The so-called Green Houses have up to twelve residents compared to up to two hundred in regular nursing homes, and are meant to be more homey.
Green Houses face a host of hurdles. Many Green House builders say they’ve encountered a thicket of elder-care regulations. It takes enormous capital to build new homes from scratch. Plus, experts say the concept faces stiff resistance from many parts of the existing nursing-home system. Traditional nursing homes, many of which care for 100 to 200 patients, are predicated on economies of scale—the larger the home, the cheaper it is to care for each individual resident.
The WSJ says a five-year-old survey understandably found that just 1 percent of disabled Americans over fifty wanted to move into a nursing home.
USA Today reports that more Americans are getting their utilities shut off for not paying. The paper says shutoffs are up more than 15 percent over last year “in several states”, and some utilities report their rates have doubled.
An NEADA survey this month shows 8% of four-member households earning $33,500 to $55,500 have had their power turned off for non-payment. “It’s hitting people in the suburbs with two cars and two kids,” Wolfe says.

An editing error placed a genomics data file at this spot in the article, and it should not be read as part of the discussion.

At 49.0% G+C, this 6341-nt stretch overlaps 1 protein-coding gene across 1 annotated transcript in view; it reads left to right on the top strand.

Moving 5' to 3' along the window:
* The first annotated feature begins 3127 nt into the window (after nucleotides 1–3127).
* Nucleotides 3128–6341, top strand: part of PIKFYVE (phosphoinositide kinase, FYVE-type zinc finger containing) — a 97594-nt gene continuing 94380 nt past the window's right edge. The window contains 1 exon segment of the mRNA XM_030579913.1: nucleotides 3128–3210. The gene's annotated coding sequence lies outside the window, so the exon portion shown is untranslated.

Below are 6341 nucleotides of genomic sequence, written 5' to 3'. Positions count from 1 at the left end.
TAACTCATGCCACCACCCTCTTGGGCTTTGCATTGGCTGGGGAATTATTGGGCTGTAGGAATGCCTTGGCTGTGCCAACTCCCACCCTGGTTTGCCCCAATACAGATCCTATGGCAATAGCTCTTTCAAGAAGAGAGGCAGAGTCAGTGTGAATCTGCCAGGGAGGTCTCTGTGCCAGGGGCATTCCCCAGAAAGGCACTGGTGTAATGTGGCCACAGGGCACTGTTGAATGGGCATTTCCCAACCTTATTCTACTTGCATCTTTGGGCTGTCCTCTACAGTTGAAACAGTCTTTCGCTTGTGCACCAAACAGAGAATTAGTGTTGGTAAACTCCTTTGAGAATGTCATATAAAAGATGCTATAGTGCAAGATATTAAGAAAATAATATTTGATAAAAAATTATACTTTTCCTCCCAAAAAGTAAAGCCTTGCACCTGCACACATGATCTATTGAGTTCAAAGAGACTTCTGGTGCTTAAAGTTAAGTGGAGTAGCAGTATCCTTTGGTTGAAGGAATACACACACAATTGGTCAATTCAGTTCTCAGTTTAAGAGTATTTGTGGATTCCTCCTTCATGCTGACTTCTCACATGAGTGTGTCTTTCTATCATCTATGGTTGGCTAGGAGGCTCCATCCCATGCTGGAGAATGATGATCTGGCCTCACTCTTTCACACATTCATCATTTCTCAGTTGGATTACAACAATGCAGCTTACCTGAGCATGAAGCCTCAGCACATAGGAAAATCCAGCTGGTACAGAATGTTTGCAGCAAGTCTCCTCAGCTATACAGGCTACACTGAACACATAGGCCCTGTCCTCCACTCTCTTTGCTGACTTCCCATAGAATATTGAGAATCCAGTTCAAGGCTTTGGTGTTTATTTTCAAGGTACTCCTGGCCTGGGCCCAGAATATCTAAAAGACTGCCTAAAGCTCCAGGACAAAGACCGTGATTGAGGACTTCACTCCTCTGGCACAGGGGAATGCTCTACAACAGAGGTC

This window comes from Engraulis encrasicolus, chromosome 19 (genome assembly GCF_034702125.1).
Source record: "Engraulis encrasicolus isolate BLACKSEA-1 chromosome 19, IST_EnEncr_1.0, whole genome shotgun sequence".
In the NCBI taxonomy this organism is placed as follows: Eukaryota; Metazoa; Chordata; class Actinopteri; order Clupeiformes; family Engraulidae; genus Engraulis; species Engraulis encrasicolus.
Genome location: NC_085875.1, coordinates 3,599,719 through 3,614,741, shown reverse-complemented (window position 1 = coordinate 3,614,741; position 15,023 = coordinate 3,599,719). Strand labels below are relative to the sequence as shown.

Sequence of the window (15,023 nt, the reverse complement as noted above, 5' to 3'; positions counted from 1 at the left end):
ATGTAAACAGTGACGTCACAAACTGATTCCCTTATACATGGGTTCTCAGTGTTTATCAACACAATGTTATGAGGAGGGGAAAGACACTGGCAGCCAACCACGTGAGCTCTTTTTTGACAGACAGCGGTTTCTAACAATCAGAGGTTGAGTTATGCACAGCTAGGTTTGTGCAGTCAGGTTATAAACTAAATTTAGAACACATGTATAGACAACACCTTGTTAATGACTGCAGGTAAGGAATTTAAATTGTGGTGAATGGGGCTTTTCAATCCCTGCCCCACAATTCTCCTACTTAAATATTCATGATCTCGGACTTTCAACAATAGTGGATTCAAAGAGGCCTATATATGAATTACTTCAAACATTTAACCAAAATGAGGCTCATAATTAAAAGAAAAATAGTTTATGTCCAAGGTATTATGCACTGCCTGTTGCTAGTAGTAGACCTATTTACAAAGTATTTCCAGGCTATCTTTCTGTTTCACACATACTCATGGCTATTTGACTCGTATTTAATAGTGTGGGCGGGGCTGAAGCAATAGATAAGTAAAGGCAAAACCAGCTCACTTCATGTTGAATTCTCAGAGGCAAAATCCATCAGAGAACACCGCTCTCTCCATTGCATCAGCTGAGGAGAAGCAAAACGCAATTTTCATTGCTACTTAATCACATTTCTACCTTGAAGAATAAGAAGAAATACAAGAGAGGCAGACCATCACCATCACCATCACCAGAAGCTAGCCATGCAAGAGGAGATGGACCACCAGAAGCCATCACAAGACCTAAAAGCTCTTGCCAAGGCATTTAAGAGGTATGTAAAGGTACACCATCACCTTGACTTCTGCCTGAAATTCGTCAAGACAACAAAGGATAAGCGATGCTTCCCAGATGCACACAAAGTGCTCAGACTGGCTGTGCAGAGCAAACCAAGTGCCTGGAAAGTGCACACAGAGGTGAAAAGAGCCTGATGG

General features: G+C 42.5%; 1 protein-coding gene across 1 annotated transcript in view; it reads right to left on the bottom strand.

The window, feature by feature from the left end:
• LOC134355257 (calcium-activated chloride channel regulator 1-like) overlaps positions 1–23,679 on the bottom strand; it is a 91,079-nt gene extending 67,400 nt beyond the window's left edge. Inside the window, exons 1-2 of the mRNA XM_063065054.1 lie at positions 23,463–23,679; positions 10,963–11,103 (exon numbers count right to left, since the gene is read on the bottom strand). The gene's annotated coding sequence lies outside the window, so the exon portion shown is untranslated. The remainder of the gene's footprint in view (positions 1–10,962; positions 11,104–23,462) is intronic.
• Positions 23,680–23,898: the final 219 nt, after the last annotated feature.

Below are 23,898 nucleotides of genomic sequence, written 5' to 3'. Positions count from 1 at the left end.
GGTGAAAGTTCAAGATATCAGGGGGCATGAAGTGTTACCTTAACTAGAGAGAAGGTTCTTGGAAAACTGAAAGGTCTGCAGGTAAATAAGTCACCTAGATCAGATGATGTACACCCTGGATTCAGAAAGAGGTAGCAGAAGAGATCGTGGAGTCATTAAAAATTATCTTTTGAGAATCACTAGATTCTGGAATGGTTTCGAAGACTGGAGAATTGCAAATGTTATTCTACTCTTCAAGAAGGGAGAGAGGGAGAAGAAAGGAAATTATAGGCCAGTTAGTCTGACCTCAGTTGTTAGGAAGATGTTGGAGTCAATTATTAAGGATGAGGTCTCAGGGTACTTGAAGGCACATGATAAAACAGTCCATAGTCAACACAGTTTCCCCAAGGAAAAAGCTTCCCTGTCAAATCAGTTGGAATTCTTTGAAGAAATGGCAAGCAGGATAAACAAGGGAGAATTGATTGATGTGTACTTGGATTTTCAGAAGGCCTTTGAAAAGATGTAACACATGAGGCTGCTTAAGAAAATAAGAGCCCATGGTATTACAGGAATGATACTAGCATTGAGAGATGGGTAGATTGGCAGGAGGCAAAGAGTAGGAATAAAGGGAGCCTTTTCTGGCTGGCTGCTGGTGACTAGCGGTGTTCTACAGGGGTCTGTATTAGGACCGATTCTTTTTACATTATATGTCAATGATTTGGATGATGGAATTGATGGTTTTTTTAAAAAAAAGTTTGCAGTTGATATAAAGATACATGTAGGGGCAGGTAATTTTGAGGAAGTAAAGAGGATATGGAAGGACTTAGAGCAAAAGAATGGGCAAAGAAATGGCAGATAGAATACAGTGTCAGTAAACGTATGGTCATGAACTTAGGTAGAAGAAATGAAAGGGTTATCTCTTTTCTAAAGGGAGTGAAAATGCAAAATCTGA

The disconnects are rising as warm-weather power bills increase, some state moratoriums on winter shutoffs expire, and rates are climbing in many states.
Flacking for Home Depot
The Times for some reason thinks it should flack for Home Depot on its Business Day cover with a story about how the retailing giant is going to start recycling the newfangled compact fluorescent bulbs. This press release surely could have run inside.
Andrew Ross Sorkin makes up for that with a great column on Tom Wolfe’s thoughts on the latter-day “Bonfire” on Wall Street.